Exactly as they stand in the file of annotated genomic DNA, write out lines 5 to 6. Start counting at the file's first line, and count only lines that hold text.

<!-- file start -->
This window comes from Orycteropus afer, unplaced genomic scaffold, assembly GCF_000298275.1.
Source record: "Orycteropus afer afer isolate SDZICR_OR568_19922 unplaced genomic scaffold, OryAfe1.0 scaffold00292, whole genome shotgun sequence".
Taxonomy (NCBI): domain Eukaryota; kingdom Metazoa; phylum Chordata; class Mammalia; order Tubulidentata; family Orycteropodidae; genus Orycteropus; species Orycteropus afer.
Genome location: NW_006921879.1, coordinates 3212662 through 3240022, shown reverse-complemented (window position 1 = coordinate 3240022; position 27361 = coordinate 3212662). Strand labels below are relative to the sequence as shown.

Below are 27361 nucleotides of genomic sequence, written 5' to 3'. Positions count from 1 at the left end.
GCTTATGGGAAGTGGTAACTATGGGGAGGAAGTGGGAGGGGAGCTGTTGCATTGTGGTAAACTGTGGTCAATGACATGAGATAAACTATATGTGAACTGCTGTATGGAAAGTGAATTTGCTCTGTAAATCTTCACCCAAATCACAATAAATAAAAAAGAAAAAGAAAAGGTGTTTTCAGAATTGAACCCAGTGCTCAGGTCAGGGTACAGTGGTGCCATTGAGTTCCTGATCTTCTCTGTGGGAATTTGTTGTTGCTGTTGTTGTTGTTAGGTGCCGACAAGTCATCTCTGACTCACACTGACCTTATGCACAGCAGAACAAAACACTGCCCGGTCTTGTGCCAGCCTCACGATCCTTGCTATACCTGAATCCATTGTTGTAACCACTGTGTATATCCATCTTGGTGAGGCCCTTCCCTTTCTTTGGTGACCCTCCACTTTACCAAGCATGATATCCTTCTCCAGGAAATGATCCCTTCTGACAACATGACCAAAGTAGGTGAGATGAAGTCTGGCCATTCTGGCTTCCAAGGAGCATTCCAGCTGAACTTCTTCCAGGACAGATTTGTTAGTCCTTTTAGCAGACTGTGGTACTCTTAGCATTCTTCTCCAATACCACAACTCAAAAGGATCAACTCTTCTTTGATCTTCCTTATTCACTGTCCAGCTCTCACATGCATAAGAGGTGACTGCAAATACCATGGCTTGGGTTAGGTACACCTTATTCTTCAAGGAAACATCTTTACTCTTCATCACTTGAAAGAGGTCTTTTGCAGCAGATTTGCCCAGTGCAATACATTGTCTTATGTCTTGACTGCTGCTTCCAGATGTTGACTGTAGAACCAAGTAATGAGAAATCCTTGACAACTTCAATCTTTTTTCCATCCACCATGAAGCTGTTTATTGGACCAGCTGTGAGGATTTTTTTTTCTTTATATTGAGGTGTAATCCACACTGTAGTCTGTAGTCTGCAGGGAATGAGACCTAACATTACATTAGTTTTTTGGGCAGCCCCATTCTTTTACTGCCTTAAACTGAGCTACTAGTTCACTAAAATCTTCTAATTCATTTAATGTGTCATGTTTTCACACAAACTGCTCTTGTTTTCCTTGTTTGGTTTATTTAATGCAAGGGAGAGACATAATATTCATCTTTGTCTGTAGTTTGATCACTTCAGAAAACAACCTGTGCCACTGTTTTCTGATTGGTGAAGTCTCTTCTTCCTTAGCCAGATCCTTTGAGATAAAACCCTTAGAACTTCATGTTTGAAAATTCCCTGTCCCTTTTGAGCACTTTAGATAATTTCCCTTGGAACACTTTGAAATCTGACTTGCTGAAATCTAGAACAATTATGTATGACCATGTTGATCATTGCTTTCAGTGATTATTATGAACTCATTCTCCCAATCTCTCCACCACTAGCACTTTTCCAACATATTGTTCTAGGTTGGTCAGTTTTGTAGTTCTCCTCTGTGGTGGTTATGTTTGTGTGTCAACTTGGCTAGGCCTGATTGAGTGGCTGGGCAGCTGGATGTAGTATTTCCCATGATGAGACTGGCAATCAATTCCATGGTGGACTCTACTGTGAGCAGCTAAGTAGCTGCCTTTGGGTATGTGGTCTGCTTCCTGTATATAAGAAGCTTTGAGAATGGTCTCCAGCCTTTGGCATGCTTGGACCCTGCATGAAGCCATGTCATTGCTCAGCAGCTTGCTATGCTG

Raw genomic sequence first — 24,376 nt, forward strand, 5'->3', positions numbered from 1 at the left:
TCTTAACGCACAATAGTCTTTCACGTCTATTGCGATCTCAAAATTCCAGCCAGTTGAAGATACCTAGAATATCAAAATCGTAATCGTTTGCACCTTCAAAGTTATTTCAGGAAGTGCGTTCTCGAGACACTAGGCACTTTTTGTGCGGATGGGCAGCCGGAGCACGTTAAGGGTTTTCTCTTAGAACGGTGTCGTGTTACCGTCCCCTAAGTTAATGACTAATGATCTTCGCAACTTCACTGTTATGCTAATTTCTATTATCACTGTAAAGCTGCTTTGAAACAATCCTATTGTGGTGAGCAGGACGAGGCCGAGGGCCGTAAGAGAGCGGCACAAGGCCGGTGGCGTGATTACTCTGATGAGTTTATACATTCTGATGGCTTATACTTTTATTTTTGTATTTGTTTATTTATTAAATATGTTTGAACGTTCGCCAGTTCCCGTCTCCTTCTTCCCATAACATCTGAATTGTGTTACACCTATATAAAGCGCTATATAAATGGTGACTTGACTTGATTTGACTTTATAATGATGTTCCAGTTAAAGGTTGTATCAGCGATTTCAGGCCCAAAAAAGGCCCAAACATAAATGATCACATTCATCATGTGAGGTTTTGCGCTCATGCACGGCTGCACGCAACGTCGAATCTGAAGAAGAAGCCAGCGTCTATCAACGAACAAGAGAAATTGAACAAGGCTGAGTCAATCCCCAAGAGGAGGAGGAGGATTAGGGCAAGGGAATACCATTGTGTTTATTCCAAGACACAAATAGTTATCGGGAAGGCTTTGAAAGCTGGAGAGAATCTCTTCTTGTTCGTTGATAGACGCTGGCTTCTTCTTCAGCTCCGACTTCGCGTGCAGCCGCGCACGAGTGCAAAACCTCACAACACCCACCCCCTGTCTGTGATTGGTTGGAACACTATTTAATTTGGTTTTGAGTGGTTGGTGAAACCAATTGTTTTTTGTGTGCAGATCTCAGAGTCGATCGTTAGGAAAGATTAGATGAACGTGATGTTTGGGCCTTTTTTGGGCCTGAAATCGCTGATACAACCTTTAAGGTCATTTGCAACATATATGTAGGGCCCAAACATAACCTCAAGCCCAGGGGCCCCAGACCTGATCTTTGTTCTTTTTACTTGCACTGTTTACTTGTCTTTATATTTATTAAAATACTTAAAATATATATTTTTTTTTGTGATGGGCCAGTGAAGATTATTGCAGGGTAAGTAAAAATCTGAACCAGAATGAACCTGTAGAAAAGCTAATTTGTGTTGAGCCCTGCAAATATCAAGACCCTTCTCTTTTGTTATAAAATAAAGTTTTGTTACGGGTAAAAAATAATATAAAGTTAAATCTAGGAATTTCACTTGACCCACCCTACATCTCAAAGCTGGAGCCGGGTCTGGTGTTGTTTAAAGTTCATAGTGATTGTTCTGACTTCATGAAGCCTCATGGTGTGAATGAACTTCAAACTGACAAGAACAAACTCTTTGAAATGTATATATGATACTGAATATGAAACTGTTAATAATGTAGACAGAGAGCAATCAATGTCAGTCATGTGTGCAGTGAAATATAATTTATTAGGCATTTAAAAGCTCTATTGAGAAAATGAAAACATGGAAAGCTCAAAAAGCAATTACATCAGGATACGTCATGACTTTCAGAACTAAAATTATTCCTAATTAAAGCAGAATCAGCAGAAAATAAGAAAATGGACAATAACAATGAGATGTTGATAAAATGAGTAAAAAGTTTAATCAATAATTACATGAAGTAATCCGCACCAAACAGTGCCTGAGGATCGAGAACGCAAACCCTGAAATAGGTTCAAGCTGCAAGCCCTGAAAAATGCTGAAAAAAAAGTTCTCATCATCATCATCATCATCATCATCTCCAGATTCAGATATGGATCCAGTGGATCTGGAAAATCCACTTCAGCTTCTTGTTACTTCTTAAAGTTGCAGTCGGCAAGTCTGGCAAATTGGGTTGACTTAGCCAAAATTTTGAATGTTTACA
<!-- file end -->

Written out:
Below are 27361 nucleotides of genomic sequence, written 5' to 3'. Positions count from 1 at the left end.
GCTTATGGGAAGTGGTAACTATGGGGAGGAAGTGGGAGGGGAGCTGTTGCATTGTGGTAAACTGTGGTCAATGACATGAGATAAACTATATGTGAACTGCTGTATGGAAAGTGAATTTGCTCTGTAAATCTTCACCCAAATCACAATAAATAAAAAAGAAAAAGAAAAGGTGTTTTCAGAATTGAACCCAGTGCTCAGGTCAGGGTACAGTGGTGCCATTGAGTTCCTGATCTTCTCTGTGGGAATTTGTTGTTGCTGTTGTTGTTGTTAGGTGCCGACAAGTCATCTCTGACTCACACTGACCTTATGCACAGCAGAACAAAACACTGCCCGGTCTTGTGCCAGCCTCACGATCCTTGCTATACCTGAATCCATTGTTGTAACCACTGTGTATATCCATCTTGGTGAGGCCCTTCCCTTTCTTTGGTGACCCTCCACTTTACCAAGCATGATATCCTTCTCCAGGAAATGATCCCTTCTGACAACATGACCAAAGTAGGTGAGATGAAGTCTGGCCATTCTGGCTTCCAAGGAGCATTCCAGCTGAACTTCTTCCAGGACAGATTTGTTAGTCCTTTTAGCAGACTGTGGTACTCTTAGCATTCTTCTCCAATACCACAACTCAAAAGGATCAACTCTTCTTTGATCTTCCTTATTCACTGTCCAGCTCTCACATGCATAAGAGGTGACTGCAAATACCATGGCTTGGGTTAGGTACACCTTATTCTTCAAGGAAACATCTTTACTCTTCATCACTTGAAAGAGGTCTTTTGCAGCAGATTTGCCCAGTGCAATACATTGTCTTATGTCTTGACTGCTGCTTCCAGATGTTGACTGTAGAACCAAGTAATGAGAAATCCTTGACAACTTCAATCTTTTTTCCATCCACCATGAAGCTGTTTATTGGACCAGCTGTGAGGATTTTTTTTTCTTTATATTGAGGTGTAATCCACACTGTAGTCTGTAGTCTGCAGGGAATGAGACCTAACATTACATTAGTTTTTTGGGCAGCCCCATTCTTTTACTGCCTTAAACTGAGCTACTAGTTCACTAAAATCTTCTAATTCATTTAATGTGTCATGTTTTCACACAAACTGCTCTTGTTTTCCTTGTTTGGTTTATTTAATGCAAGGGAGAGACATAATATTCATCTTTGTCTGTAGTTTGATCACTTCAGAAAACAACCTGTGCCACTGTTTTCTGATTGGTGAAGTCTCTTCTTCCTTAGCCAGATCCTTTGAGATAAAACCCTTAGAACTTCATGTTTGAAAATTCCCTGTCCCTTTTGAGCACTTTAGATAATTTCCCTTGGAACACTTTGAAATCTGACTTGCTGAAATCTAGAACAATTATGTATGACCATGTTGATCATTGCTTTCAGTGATTATTATGAACTCATTCTCCCAATCTCTCCACCACTAGCACTTTTCCAACATATTGTTCTAGGTTGGTCAGTTTTGTAGTTCTCCTCTGTGGTGGTTATGTTTGTGTGTCAACTTGGCTAGGCCTGATTGAGTGGCTGGGCAGCTGGATGTAGTATTTCCCATGATGAGACTGGCAATCAATTCCATGGTGGACTCTACTGTGAGCAGCTAAGTAGCTGCCTTTGGGTATGTGGTCTGCTTCCTGTATATAAGAAGCTTTGAGAATGGTCTCCAGCCTTTGGCATGCTTGGACCCTGCATGAAGCCATGTCATTGCTCAGCAGCTTGCTATGCTG